However, I had more challenging problems. How can students learn ROS and BBB to accomplish the "Robotics Challenge" at the end of the semester? Since I needed to cover robotics theory in the classroom, I couldn't set aside any classroom hours for the Lab. So, I, by myself, made Video Lectures for the Lab materials on ROS and BBB as follows:
  1. ROS: Installation of ROS in BBB with Ubuntu 
  2. ROS: Hello World w/ ROS
  3. ROS: Topic Example
  4. BBB: Control of Built-in LEDs
  5. BBB: GPIO and using C++
  6. BBB: ADC and C++
  7. BBB: PWM and C++
  8. BBB: eQEP (Quadrature Encoder)
  9. BBB: Combining all C++, making your own library
  10. ROS: Network setting
  11. BBB: Servomotor and C++
  12. BBB: DC Motor and C++, Integration of BBB and ROS
Students were asked to watch and follow the video lectures. They had to screen-capture and send the Lab demo to TA so that they can get credits. However, this wasn't any burden to students since the Lab was based on each team of 8 students, meaning that each team (not individual student) had to submit the Lab demo results to TA. There were some other advanced topics including "Making Device Tree Overlay" to reconfigure hardware setting. Even though I didn't cover these in the video lectures, I taught these for those teams that needed complicated hardware settings.

In class, I covered the following materials.
  1. Linear Algebra
  2. Forward and Inverse Kinematics
  3. Velocity Kinematics and Jacobian
  4. Path and Trajectory Planning
  5. Dynamics
  6. Joint Control including (Normal, Robust, Adaptive) Inverse Dynamics and Passivity-based Control.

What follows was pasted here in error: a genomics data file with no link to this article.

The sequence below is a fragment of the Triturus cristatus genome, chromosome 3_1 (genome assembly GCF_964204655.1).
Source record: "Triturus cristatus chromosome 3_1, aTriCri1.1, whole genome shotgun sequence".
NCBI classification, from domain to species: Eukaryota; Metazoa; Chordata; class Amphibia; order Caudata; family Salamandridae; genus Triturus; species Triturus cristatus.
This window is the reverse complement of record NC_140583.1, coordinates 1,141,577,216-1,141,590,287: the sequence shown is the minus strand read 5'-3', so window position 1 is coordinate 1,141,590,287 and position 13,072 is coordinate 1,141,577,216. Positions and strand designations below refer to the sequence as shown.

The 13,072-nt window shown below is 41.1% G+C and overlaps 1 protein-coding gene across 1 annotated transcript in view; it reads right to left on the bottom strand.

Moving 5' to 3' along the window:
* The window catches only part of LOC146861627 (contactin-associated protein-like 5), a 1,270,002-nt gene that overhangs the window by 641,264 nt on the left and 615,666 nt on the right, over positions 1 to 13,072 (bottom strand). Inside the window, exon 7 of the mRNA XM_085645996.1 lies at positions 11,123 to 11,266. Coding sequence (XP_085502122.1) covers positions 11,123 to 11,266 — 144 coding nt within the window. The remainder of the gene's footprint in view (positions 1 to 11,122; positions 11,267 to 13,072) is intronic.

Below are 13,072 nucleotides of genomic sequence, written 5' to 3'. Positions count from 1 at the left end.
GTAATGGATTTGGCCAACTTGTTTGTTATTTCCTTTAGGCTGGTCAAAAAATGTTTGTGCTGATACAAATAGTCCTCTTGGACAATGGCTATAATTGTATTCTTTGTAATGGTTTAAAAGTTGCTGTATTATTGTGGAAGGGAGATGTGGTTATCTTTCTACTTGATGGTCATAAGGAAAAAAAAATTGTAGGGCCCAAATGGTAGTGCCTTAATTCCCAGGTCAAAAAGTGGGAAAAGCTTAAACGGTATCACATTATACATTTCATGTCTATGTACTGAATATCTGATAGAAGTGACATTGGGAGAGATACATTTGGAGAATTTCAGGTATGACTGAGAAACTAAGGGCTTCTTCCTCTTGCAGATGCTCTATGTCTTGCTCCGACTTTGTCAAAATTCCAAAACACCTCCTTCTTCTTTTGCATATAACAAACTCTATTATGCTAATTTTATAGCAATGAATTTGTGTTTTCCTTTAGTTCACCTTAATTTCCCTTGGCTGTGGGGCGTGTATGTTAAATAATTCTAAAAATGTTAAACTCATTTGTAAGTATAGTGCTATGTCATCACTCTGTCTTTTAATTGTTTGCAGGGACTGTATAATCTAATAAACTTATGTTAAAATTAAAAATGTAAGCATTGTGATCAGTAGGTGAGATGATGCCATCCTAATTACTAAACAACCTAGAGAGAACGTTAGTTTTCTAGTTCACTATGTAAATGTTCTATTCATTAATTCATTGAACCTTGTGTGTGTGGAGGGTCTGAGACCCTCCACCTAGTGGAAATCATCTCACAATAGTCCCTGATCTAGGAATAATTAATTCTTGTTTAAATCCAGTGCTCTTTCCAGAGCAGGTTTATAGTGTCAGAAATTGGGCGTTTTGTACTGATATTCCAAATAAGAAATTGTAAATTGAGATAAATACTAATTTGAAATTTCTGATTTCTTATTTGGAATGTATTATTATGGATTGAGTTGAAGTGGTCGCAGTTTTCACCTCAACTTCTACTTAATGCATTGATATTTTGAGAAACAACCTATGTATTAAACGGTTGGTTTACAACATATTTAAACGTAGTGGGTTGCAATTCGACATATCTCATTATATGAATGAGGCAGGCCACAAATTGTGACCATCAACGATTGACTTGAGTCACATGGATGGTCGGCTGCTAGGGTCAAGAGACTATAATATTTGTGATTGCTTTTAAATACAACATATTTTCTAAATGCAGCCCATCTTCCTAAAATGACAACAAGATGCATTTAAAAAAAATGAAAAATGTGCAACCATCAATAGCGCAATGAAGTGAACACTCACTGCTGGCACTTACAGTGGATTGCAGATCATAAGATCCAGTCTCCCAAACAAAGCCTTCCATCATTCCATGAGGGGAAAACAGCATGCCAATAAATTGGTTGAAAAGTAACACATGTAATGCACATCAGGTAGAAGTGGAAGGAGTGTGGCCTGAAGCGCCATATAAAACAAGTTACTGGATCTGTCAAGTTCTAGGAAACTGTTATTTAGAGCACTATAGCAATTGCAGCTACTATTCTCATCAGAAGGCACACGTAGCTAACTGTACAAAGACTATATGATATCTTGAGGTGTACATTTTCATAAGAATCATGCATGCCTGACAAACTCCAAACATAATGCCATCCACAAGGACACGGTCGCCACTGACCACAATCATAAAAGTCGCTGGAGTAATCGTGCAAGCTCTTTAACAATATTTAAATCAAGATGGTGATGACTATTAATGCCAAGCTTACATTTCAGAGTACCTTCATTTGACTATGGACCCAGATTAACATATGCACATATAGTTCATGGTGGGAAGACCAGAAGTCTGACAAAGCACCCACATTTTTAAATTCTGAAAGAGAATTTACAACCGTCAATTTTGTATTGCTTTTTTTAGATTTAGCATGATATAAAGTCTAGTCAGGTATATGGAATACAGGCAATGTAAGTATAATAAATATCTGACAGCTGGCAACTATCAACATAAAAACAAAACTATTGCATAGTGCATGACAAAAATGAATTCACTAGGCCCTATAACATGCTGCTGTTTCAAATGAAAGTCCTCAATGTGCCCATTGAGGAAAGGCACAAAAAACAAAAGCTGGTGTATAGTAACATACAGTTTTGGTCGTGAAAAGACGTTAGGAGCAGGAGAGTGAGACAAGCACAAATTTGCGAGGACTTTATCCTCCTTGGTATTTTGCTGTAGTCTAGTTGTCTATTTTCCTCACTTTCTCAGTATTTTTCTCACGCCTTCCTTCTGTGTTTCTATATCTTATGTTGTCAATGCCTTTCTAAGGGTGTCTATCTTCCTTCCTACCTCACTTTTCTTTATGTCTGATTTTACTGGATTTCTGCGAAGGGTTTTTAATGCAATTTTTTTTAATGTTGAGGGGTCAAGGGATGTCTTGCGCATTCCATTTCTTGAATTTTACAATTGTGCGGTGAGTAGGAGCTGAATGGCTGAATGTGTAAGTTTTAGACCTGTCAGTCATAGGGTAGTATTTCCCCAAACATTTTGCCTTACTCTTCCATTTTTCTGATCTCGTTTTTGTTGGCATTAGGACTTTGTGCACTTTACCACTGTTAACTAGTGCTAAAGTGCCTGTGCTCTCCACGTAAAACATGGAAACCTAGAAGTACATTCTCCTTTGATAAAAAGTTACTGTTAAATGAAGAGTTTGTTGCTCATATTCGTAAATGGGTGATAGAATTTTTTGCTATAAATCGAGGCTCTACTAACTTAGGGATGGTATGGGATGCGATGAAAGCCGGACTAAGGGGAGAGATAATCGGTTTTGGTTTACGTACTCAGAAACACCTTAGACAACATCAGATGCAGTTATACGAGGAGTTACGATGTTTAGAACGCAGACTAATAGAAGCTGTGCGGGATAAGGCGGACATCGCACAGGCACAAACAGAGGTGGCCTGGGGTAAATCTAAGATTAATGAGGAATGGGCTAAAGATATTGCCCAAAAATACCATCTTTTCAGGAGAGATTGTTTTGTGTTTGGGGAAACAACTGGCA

Whenever possible, I tried to give examples related to the Challenge. Oh, yes, I dropped sliding mode control, optimal control, several optimization-based controls, and feedback linearization which I covered in the past two years.

Let me talk about the recommended settings for the Challenge.
First of all, students had to use at least two BBB's: one for actuation and one for sensing. They were allowed to use PC's for complicated computation or visual display. Some students used MATLAB-ROS package to make use of computing power of MATLAB. All of these including BBB's and PC's were integrated with ROS over each team's local network.


Gripper control was another challenging. Releasing with perfect timing is a hard problem. Even with the perfect timing, slight perturbations due to various factors including friction may change the initial projectile angle and velocity. Recommended solution was to use electromagnetic mechanism. Two teams chose electromagnetic mechanism and the other two teams used the generic gripper mechanism.

The following is the score sheet.


And, there's what each team did. Even though not every team could accomplish the tasks, I can say that the Challenge was successful. Beginning from this, I can expect a lot more exciting and challenging "Robotics Challenge" in the following years.

Please appreciate each team's preparation.

Team 1





Team 2



Team 3





Team 4


Here are the pictures and videos from the "Robotics Challenge" on 12/7/2016 at ENPH 301.

The video is at the end of this page.






















The video is about 20-min long.

Team4: at 1:10

Team2: at 2:45

Team1: at  4:00

Team3: at 7:40

If you don't have time to watch all, I recommend jumping to 7:40.